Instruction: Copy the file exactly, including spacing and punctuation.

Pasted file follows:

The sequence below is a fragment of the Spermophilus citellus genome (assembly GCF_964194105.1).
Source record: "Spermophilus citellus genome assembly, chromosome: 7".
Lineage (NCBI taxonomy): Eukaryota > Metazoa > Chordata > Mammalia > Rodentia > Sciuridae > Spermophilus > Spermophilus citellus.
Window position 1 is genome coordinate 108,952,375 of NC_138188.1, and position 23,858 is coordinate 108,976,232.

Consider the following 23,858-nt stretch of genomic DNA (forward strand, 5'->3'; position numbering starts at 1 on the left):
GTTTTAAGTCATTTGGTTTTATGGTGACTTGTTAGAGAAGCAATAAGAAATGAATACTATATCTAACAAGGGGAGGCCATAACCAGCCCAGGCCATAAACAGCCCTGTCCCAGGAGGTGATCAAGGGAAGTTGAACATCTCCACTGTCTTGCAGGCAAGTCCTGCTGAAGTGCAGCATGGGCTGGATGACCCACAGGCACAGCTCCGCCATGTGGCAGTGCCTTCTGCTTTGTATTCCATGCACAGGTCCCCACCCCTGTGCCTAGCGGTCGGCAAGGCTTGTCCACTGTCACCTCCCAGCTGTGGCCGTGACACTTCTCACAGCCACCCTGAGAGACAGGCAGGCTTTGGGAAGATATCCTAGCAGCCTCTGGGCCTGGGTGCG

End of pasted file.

The sequence below is a fragment of the Spermophilus citellus genome (assembly GCF_964194105.1).
Source record: "Spermophilus citellus genome assembly, chromosome: 7".
Lineage (NCBI taxonomy): Eukaryota > Metazoa > Chordata > Mammalia > Rodentia > Sciuridae > Spermophilus > Spermophilus citellus.
Window position 1 is genome coordinate 108,952,375 of NC_138188.1, and position 23,858 is coordinate 108,976,232.

Consider the following 23,858-nt stretch of genomic DNA (forward strand, 5'->3'; position numbering starts at 1 on the left):
GTTTTAAGTCATTTGGTTTTATGGTGACTTGTTAGAGAAGCAATAAGAAATGAATACTATATCTAACAAGGGGAGGCCATAACCAGCCCAGGCCATAAACAGCCCTGTCCCAGGAGGTGATCAAGGGAAGTTGAACATCTCCACTGTCTTGCAGGCAAGTCCTGCTGAAGTGCAGCATGGGCTGGATGACCCACAGGCACAGCTCCGCCATGTGGCAGTGCCTTCTGCTTTGTATTCCATGCACAGGTCCCCACCCCTGTGCCTAGCGGTCGGCAAGGCTTGTCCACTGTCACCTCCCAGCTGTGGCCGTGACACTTCTCACAGCCACCCTGAGAGACAGGCAGGCTTTGGGAAGATATCCTAGCAGCCTCTGGGCCTGGGTGCG